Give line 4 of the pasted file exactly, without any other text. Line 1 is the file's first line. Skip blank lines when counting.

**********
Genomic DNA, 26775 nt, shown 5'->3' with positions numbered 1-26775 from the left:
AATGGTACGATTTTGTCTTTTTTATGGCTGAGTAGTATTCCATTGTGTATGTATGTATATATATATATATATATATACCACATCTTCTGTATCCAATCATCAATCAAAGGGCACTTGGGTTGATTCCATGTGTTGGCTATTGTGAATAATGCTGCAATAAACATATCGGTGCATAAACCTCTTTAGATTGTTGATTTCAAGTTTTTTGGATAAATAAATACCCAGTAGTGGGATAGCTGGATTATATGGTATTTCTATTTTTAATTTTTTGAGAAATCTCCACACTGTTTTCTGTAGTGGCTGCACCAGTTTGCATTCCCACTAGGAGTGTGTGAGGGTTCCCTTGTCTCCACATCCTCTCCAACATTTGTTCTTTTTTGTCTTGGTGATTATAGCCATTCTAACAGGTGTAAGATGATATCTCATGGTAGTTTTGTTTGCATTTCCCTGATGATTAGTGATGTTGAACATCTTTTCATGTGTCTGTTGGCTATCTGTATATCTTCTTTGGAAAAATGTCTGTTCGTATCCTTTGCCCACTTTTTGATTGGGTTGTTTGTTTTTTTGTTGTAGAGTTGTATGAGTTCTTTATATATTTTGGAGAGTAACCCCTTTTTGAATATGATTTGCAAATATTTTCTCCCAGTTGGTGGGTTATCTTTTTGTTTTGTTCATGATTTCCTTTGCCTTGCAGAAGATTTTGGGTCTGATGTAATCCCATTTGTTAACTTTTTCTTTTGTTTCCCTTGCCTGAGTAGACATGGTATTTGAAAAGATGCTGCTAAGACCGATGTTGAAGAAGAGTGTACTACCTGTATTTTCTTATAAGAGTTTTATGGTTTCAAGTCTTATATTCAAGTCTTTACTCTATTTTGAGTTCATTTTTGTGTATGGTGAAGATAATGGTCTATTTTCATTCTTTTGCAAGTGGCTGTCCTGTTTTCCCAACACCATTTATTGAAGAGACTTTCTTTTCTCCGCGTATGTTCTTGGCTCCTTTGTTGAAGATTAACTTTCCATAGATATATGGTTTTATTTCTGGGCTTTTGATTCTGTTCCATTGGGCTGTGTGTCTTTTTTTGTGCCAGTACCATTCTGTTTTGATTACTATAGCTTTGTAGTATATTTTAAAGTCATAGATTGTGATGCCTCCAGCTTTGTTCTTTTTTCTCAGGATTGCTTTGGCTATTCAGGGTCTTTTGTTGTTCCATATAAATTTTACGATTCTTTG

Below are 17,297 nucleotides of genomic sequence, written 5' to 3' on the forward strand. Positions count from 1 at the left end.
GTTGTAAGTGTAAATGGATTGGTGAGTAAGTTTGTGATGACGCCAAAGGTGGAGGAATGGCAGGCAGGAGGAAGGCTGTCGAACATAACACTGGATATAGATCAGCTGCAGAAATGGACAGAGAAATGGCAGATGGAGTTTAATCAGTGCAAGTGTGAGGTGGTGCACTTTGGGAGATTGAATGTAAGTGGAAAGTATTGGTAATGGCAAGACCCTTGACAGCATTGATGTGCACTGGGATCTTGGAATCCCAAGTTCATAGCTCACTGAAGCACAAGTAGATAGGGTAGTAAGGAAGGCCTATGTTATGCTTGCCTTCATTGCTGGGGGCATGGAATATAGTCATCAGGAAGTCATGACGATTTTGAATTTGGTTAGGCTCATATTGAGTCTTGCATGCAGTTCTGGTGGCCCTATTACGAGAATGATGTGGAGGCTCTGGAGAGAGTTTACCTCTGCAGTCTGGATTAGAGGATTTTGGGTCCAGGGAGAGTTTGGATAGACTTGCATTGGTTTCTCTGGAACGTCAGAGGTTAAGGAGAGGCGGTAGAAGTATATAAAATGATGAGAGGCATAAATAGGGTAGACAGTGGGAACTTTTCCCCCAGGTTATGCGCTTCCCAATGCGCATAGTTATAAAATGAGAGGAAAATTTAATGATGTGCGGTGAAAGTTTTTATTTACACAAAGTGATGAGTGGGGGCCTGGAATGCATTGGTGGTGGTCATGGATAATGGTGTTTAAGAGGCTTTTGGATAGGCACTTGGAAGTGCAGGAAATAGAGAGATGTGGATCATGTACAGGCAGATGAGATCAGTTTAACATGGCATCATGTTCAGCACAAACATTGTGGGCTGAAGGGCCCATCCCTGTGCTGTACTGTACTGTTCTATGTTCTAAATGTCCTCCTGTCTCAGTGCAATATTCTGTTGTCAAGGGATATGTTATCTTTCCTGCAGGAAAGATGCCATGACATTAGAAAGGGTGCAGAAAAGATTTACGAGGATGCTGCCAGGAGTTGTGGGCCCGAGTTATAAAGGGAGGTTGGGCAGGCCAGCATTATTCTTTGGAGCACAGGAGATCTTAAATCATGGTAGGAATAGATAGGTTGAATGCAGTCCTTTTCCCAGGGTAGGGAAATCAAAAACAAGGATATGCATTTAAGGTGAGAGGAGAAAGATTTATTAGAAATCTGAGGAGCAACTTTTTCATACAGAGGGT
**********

GTTGTAAGTGTAAATGGATTGGTGAGTAAGTTTGTGATGACGCCAAAGGTGGAGGAATGGCAGGCAGGAGGAAGGCTGTCGAACATAACACTGGATATAGATCAGCTGCAGAAATGGACAGAGAAATGGCAGATGGAGTTTAATCAGTGCAAGTGTGAGGTGGTGCACTTTGGGAGATTGAATGTAAGTGGAAAGTATTGGTAATGGCAAGACCCTTGACAGCATTGATGTGCACTGGGATCTTGGAATCCCAAGTTCATAGCTCACTGAAGCACAAGTAGATAGGGTAGTAAGGAAGGCCTATGTTATGCTTGCCTTCATTGCTGGGGGCATGGAATATAGTCATCAGGAAGTCATGACGATTTTGAATTTGGTTAGGCTCATATTGAGTCTTGCATGCAGTTCTGGTGGCCCTATTACGAGAATGATGTGGAGGCTCTGGAGAGAGTTTACCTCTGCAGTCTGGATTAGAGGATTTTGGGTCCAGGGAGAGTTTGGATAGACTTGCATTGGTTTCTCTGGAACGTCAGAGGTTAAGGAGAGGCGGTAGAAGTATATAAAATGATGAGAGGCATAAATAGGGTAGACAGTGGGAACTTTTCCCCCAGGTTATGCGCTTCCCAATGCGCATAGTTATAAAATGAGAGGAAAATTTAATGATGTGCGGTGAAAGTTTTTATTTACACAAAGTGATGAGTGGGGGCCTGGAATGCATTGGTGGTGGTCATGGATAATGGTGTTTAAGAGGCTTTTGGATAGGCACTTGGAAGTGCAGGAAATAGAGAGATGTGGATCATGTACAGGCAGATGAGATCAGTTTAACATGGCATCATGTTCAGCACAAACATTGTGGGCTGAAGGGCCCATCCCTGTGCTGTACTGTACTGTTCTATGTTCTAAATGTCCTCCTGTCTCAGTGCAATATTCTGTTGTCAAGGGATATGTTATCTTTCCTGCAGGAAAGATGCCATGACATTAGAAAGGGTGCAGAAAAGATTTACGAGGATGCTGCCAGGAGTTGTGGGCCCGAGTTATAAAGGGAGGTTGGGCAGGCCAGCATTATTCTTTGGAGCACAGGAGATCTTAAATCATGGTAGGAATAGATAGGTTGAATGCAGTCCTTTTCCCAGGGTAGGGAAATCAAAAACAAGGATATGCATTTAAGGTGAGAGGAGAAAGATTTATTAGAAATCTGAGGAGCAACTTTTTCATACAGAGGGT